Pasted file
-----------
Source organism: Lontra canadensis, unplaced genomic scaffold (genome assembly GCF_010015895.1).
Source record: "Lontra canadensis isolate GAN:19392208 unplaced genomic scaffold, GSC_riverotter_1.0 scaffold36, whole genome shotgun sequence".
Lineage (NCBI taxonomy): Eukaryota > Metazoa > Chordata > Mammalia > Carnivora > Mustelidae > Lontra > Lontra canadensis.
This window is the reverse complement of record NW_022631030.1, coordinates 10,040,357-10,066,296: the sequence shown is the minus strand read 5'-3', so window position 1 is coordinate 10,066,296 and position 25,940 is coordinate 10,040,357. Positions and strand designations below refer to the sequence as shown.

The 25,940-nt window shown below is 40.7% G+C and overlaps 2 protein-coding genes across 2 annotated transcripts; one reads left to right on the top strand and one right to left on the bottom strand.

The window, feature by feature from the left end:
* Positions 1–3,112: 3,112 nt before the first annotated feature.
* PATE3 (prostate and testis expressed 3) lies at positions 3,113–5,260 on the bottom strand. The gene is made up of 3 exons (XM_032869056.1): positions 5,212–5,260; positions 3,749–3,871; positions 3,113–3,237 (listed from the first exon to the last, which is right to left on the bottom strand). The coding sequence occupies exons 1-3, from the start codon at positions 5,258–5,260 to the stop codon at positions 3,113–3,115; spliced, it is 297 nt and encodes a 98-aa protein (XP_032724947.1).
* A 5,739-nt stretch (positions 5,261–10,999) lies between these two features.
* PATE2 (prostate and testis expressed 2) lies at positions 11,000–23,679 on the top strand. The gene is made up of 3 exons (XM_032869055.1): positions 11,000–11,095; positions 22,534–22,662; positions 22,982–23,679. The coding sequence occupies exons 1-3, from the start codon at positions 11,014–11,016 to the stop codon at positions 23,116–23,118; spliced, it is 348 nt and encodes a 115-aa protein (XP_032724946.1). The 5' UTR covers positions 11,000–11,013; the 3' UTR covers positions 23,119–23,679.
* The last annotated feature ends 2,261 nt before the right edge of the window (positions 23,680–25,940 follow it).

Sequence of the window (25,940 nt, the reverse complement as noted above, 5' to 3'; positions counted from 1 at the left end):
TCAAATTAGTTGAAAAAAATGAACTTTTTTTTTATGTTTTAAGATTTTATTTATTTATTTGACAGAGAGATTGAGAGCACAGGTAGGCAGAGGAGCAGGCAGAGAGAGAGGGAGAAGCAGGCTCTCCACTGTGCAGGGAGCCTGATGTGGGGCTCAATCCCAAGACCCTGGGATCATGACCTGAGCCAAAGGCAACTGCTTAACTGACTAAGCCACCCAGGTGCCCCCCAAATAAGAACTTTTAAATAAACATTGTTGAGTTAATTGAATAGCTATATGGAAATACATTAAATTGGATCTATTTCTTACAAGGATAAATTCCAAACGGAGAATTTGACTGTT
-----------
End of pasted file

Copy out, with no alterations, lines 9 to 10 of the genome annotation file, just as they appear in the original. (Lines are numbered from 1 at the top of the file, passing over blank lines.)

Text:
* A 5,739-nt stretch (positions 5,261–10,999) lies between these two features.
* PATE2 (prostate and testis expressed 2) lies at positions 11,000–23,679 on the top strand. The gene is made up of 3 exons (XM_032869055.1): positions 11,000–11,095; positions 22,534–22,662; positions 22,982–23,679. The coding sequence occupies exons 1-3, from the start codon at positions 11,014–11,016 to the stop codon at positions 23,116–23,118; spliced, it is 348 nt and encodes a 115-aa protein (XP_032724946.1). The 5' UTR covers positions 11,000–11,013; the 3' UTR covers positions 23,119–23,679.